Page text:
Baton Rouge hasn’t had the easiest 2016. The Alton Sterling shooting, followed by the shooting of three law enforcement officers, followed by an epic flood. The somber mood has made us cleave to what really matters – friends and family. Weekends have many of us huddled up watching football (another letdown lately if you’re an LSU fan) stuffing our faces with gameday eats. That part isn’t so bad.
During halftime of last weekend’s delicious LSU-Auburn game (sorry, Auburn friends!), my friend Sara and I headed into the kitchen to work on appetizers while our combined six kids and two husbands headed outside. It was beastly hot, so much so that organizers a few miles away at Tiger Stadium had made special arrangements for extra water — and paramedics. Even here in the comfort of our air-conditioned house, something cool and refreshing was in order. We set out the ingredients to make Gulf shrimp spring rolls.
Shrimp are harvested from March to December in Louisiana, and one of the enduring ways to savor them (despite the calories) is fried.
What’s the right way to fry shrimp? Ask anyone with ties to the Gulf South, and brace yourself for strong opinions. Timing and temperature are an issue. You shouldn’t overcook the shrimp, yet the oil has to be hot enough so that the brief cook time ensures crisp texture. Then there’s breading and seasoning. What’s in the wet better? What’s in the dry batter? How much salt, pepper and other spices do you add to flavor the shrimp without overshadowing its delicate profile?
Before the summer slips completely away and we return to back-to-school order and discipline, I’d like to share my dad’s tried-and-true formula for decadent, deep-fried Gulf shrimp, something my family and I savored this past weekend.
We’re rooting hard in Baton Rouge for our own Jay Ducote to take top honors on The Next Food Network Star, and one of his recipes on the show inspired dinner at my house this week. Jay is a friend and fellow blogger/food writer (among other talents), and it’s been fun to watch him soar on a national level on both Cutthroat Kitchen and now possibly as Food Network’s next big thing. A few episodes into the annual series, he’s showing his natural ability to gab and connect, and he’s playing to his strengths as a chef who favors big Southern flavors. The Cajun tasso macque choux he prepared for a large crowd during the first episode earned kudos – and it prompted me to make my own version.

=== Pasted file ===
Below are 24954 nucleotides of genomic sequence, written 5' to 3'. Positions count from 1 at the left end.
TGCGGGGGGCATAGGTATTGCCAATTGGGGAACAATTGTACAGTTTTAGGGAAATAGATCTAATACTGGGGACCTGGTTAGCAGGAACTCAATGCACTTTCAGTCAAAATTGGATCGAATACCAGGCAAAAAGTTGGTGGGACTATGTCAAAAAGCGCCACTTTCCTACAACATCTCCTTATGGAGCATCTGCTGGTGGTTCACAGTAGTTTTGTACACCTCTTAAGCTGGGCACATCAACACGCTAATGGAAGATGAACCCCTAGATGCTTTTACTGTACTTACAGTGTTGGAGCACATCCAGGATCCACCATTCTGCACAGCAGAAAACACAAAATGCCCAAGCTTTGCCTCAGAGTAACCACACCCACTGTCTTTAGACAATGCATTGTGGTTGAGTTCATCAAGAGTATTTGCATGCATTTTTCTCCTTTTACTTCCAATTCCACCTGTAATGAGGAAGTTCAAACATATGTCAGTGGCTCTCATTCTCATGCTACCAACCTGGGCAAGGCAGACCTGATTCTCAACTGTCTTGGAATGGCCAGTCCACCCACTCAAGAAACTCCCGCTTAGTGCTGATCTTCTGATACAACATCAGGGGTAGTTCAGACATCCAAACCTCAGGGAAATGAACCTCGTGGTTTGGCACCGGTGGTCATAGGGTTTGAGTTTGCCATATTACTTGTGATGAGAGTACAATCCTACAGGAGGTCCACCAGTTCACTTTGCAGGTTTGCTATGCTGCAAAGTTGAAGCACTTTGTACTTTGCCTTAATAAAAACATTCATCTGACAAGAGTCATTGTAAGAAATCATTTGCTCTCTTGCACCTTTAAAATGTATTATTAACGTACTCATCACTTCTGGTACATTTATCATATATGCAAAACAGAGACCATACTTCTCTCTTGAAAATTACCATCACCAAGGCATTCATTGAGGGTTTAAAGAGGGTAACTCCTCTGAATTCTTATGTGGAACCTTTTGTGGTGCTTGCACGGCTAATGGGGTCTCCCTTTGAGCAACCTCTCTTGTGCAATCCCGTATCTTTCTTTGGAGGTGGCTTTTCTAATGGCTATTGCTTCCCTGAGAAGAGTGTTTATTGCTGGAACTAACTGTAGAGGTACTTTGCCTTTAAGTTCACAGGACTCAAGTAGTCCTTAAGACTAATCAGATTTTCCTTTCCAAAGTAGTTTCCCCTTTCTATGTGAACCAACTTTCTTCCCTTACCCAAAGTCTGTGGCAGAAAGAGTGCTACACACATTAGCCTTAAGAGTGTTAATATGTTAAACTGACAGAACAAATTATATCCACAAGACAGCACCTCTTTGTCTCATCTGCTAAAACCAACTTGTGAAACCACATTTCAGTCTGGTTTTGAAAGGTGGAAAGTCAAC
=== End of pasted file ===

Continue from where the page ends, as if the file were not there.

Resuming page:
This is the summer that my children, ages 13, 11 and 8, WILL learn to cook.
Yes, I should have done this before now. But like most busy moms, I’ve been more focused on slapping dinner on the table than about explaining how it got there.
I realize that my kids are only getting older, and one day soon they’re going to need to scramble their own eggs. And that, as you know, is not as easy as it sounds. The one thing that cooking requires, more than natural talent or creativity, is practice. And unless I invite them in to make some messes and slow me down, they will never learn.
You will not regret making this salad. Before you even go to the “trouble,” understand that it is nothing more than 3 simple components: fresh cooked shrimp, chopped veggies and a really nice dressing. C’est tout, OK? Do not glaze over at the list of ingredients, because this is easy and really adaptable. Plus, it’s just damned delicious and I want you to experience it. With me?